Expand Scope of ‘No-Fly’ List, 9/11 Panel’s Staff Says

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Times Staff Writer

The government should convert its “no-fly” list of suspected terrorists into a “no-transport” list that applies to cruise ships, Amtrak and other forms of travel, the Sept. 11 commission staff recommended in a previously unreleased report.

Distributed to Congress this week, the staff report buttresses the commission’s transportation recommendations and provides much greater detail -- including suggested deadlines for such improvements as classes in self-defense for flight attendants. The Times obtained a copy Wednesday.

Transportation security should be elevated to a national defense issue, complete with its own version of war games to detect vulnerabilities, the staff concluded. More intensive protective measures should be applied to trains, ships and mass transit, while remaining loopholes in aviation security should be closed. The staff offered no cost estimates, but such an ambitious program could cost billions of dollars.


“These should be looked at as recommendations made by the staff, not approved by the commission, but generally consistent with ours,” said Lee H. Hamilton, vice chairman of the panel. “Don’t think that the commission looked at them and rejected them.... We just didn’t act on them.”

Congressional staffers said they were reviewing the 19-page report as lawmakers weighed legislation to adopt the commission’s recommendations. That legislation is likely to follow the commission’s broad proposals, which represent a bipartisan consensus. Some of the ideas in the staff report are more controversial, said congressional aides, but they may serve as a blueprint for the legislative committees that oversee transportation.

“These staff papers are for the experts,” said Hamilton, adding that many lawmakers had requested more specific recommendations on transportation security.

The staff report was originally scheduled for release Aug. 21, when the commission officially closed. But a security review by the White House led to delays. A congressional aide said the document was released in its entirety.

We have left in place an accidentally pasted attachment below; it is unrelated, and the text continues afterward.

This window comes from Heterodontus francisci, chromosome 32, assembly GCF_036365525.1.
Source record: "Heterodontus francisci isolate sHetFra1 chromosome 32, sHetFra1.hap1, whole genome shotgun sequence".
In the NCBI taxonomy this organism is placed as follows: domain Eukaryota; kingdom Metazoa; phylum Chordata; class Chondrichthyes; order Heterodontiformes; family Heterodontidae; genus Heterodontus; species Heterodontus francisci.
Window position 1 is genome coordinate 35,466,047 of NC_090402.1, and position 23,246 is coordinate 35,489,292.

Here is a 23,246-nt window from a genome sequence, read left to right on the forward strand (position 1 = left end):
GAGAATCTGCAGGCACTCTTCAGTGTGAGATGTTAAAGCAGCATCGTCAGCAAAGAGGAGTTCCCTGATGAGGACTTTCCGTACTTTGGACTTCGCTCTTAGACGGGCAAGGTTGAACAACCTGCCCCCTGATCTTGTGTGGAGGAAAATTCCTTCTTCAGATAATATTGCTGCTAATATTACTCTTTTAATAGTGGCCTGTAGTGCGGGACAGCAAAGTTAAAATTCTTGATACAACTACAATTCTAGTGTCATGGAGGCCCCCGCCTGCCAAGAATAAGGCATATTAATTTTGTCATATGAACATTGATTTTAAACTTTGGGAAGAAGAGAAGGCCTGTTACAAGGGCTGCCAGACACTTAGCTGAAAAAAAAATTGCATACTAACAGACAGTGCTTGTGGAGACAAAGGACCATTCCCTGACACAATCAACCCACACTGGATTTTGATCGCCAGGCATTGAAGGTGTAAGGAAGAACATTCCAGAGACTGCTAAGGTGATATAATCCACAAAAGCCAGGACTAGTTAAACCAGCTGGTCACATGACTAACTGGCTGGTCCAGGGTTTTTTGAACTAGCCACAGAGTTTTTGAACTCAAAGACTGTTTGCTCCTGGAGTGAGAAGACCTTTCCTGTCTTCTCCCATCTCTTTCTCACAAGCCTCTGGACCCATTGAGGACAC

The so-called no-fly list has been a source of continuing controversy because of mix-ups over similarly spelled names, incomplete or erroneous information and the bureaucracy encountered by those who are mistakenly listed when they try to clear their names. Such recognizable figures as Sen. Edward M. Kennedy, the Massachusetts Democrat, have been inconvenienced because a similar name was listed.

The government maintains several travel security lists. In addition to the no-fly list, there is a much larger “automatic selectee” list that names people who can fly only after extensive searches at the airport. Kennedy was mistaken for someone with a similar name on the selectee list.


Expanding the use of security lists to other forms of transportation would compound such problems, said Barry Steinhardt of the American Civil Liberties Union.

“The no-fly list is full of errors, and there is no adequate way of correcting those errors,” Steinhardt said. “This needs to be fixed even before we can think of expanding it.”

The commission and its staff said reforms were needed to prevent and correct mistakes and to safeguard privacy.

“The public will not accept a more vigorous prescreening system until it is assured that privacy concerns are fully and fairly addressed,” said the staff report.

Even if due process and privacy concerns could be addressed, many practical obstacles would have to be overcome.

“Where is the physical infrastructure to apply this to Amtrak?” Steinhardt asked. “Are you going to put a [federal] agent at every gate? There are a lot of rail passengers, and some of them board in fairly obscure locations.”


Nonetheless, the commission staff urged the government to broaden the reach of screening by applying computerized passenger profiling to cruise ships and Amtrak, at the very least.

Such measures would form part of a nationwide security strategy for all forms of transportation. The Homeland Security Department has begun such planning and security standards have been issued for mass transit. But the commission staff called for deadlines, close congressional oversight, and the designation of independent organizations to conduct tests to identify weak spots.

Despite the call for a broader approach to transportation security, many of the most detailed recommendations concerned aviation.

The commission staff called for such measures as explosives-resistant containers to carry cargo on airliners, security directors for private airports near big cities such as New York and Washington, and fines for airlines whose pilots neglected to lock cockpit doors in flight.

The staff also addressed continuing dissatisfaction among air marshals about an overly restrictive dress code and other requirements that they said compromised their undercover status. The Homeland Security Department “should take steps to ensure that [marshals] are not obvious to terrorists,” the report said.